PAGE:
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How many passwords?

11:57 pm on Aug 15, 2002 (gmt 0)

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My website's host uses Hsphere. Its control panel allows me to password-protect individual files and directories within my website.

Access to upload or modify my website presently is protected by a single password. Using that PW gives me access to the whole shebang.

My question is this: Under what conditions would it be desirable to protect directories WITHIN my website?


11:59 pm on Aug 15, 2002 (gmt 0)

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You would want to protect directories that you only want certain people to access. Many times subcription newsletters will password protect their monthly newsletter and send out a password to their subscribers. Content you only want friends or family to see may be another or if you are developing an intranet on a corporate site could be another. There are many reasons for doing this....you name it.
12:05 am on Aug 16, 2002 (gmt 0)

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protecting an interface to a database is a way i use one....
12:12 am on Aug 16, 2002 (gmt 0)

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Many thanks, James. The marvelous thing [to me] is that I actually understand what you told me. I asked my web host the same question & here is his reply...

"It is for password protecting areas of your site with basic HTTP authentication."

Was the fact that I didn't understand the above primarily due to my noob status [probable] or was they guy trying to dazzle me with foot work?

Oh... and WHAT is "HTTP authentication?"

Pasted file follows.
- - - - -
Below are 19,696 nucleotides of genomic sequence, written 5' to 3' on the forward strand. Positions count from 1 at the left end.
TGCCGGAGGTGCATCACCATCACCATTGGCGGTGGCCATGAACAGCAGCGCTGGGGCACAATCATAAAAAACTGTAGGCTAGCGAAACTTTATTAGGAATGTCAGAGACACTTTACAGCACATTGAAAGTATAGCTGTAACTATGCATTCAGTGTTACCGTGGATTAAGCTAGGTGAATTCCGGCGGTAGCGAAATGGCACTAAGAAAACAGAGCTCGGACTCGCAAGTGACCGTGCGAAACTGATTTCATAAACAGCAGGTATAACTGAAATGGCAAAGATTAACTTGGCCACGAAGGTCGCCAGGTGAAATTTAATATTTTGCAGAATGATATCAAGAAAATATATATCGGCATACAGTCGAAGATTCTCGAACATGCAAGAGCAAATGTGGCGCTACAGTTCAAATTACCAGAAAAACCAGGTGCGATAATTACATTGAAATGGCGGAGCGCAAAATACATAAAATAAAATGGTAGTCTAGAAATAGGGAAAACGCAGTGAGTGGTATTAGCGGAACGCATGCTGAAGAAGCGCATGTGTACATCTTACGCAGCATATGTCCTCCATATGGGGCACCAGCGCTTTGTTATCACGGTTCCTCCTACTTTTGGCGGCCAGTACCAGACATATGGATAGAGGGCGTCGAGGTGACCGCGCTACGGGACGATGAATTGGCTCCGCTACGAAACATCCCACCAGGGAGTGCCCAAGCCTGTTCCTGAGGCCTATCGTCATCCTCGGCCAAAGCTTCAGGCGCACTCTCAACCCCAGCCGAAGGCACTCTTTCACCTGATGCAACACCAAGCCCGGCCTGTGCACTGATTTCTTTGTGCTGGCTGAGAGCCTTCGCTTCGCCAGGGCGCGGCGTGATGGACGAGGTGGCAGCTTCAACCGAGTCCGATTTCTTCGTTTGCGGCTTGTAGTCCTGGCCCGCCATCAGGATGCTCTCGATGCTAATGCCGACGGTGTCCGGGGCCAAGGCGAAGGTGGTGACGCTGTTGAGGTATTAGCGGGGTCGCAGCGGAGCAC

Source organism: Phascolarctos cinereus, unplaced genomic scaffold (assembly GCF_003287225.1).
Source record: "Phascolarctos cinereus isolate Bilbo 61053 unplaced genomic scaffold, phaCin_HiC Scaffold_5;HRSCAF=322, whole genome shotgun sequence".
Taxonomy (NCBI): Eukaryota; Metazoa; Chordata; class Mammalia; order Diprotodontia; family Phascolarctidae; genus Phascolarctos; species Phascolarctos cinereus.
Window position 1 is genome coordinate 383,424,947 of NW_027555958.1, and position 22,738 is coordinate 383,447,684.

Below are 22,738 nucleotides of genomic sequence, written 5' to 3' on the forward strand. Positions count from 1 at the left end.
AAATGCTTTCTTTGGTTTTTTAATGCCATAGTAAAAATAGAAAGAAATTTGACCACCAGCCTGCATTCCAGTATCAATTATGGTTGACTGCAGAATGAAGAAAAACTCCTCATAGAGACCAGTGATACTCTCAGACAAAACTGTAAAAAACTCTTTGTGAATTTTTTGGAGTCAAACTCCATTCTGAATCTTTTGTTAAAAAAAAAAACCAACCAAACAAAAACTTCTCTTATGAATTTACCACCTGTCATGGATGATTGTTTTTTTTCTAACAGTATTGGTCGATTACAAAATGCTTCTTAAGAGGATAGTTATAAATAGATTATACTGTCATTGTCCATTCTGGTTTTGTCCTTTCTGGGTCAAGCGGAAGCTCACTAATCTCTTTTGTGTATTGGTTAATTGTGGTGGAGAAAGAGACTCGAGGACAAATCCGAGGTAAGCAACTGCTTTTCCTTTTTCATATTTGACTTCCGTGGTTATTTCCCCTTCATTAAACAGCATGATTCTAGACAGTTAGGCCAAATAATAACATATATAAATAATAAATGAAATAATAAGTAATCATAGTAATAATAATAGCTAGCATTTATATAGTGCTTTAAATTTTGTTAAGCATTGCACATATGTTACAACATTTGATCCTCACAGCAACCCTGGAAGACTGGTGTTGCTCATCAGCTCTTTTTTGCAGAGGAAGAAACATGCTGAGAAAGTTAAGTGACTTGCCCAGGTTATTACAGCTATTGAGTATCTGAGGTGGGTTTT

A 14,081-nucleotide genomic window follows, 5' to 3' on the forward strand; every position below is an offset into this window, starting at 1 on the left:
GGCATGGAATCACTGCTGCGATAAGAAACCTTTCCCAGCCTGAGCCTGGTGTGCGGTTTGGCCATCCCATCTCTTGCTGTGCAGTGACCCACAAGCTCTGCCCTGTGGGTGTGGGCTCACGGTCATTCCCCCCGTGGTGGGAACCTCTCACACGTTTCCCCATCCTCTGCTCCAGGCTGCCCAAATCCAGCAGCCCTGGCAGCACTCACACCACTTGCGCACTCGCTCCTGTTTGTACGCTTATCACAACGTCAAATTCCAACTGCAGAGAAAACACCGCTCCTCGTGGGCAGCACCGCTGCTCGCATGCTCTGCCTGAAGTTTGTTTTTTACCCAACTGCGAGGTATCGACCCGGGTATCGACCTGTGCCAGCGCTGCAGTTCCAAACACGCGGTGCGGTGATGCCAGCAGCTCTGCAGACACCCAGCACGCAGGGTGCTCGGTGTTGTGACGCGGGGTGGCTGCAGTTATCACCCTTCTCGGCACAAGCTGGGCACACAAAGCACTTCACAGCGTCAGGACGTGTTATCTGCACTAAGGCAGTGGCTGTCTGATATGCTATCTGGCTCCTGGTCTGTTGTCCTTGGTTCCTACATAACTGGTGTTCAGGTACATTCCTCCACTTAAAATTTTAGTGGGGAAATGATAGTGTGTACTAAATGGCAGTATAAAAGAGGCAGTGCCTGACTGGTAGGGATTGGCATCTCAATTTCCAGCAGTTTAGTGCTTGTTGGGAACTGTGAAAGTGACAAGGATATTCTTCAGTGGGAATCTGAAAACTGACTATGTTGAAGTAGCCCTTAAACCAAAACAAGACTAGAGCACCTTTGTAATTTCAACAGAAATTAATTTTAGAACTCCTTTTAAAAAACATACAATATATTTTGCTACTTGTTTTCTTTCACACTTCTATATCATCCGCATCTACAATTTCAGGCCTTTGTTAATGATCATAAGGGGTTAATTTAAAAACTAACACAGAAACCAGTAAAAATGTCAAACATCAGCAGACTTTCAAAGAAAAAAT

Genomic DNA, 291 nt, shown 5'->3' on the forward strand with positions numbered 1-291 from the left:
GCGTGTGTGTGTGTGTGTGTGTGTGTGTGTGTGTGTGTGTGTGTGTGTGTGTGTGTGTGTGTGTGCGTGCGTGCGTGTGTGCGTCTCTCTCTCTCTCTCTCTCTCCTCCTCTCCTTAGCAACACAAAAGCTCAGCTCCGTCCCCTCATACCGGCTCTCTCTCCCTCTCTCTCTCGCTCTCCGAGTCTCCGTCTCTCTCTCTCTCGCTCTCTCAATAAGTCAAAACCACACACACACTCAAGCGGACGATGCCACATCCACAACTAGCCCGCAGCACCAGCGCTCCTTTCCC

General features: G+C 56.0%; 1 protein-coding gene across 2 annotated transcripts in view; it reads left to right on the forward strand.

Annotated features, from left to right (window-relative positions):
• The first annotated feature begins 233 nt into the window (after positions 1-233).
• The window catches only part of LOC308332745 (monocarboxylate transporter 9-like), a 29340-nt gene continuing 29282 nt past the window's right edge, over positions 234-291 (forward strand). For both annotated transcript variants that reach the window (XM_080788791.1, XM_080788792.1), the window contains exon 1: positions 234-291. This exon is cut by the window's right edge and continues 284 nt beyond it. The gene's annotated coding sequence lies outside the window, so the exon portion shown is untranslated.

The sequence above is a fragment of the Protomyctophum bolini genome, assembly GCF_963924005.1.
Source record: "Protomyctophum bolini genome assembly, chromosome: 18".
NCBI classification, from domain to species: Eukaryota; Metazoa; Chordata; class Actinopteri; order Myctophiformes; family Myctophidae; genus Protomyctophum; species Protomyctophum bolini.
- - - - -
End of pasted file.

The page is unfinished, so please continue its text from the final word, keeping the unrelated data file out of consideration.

Aloha from Hawaii,

7:36 am on Aug 16, 2002 (gmt 0)

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It's the standard way of password-protecting directories.

HTTP stands for HyperText Transfer Protocol. It's one way browsers and servers communicate, and is used for websites: this is why, if you look at your address bar, it begins with http://...

Basically, the client (i.e. your browser) sends a request to the server for a particular file. An HTTP request typically looks like this:
GET /index.html HTTP/1.0
Referer: http://mysite.com/sitemap.html
Connection: Keep-Alive
(etc etc etc...)

The server then sends an HTTP response which begins with a code telling the browser whether the request was successful and what action to take next. Common responses include:

200 OK (meaning: the request was successful, and here is the page)
404 Not Found (the dreaded "File not found" page)
410 Gone (the page has been permanently removed)
500 Internal Server Error (usually there is an error in a server-side script)

The code that interests us here is:

401 Authorization Required

When the client receives a 401 response, it will prompt the user (you) to enter a user name and a password. This is then sent back to the server, which checks to see if everything is OK and that you do indeed have access to that directory. If all is well, it sends the page with a 200 OK code. Otherwise it sends back an error code and refuses to deliver the page.

HTTP is not the only protocol on the Internet, by the way. There is HTTPS, used for secure transactions (you usually use this when sending credit card details, for example), FTP for uploading files onto the server (can be done with HTTP, but not efficiently), WAP for, well, WAP sites, News for newsgroups and some other rarely-used protocols such as Gopher.


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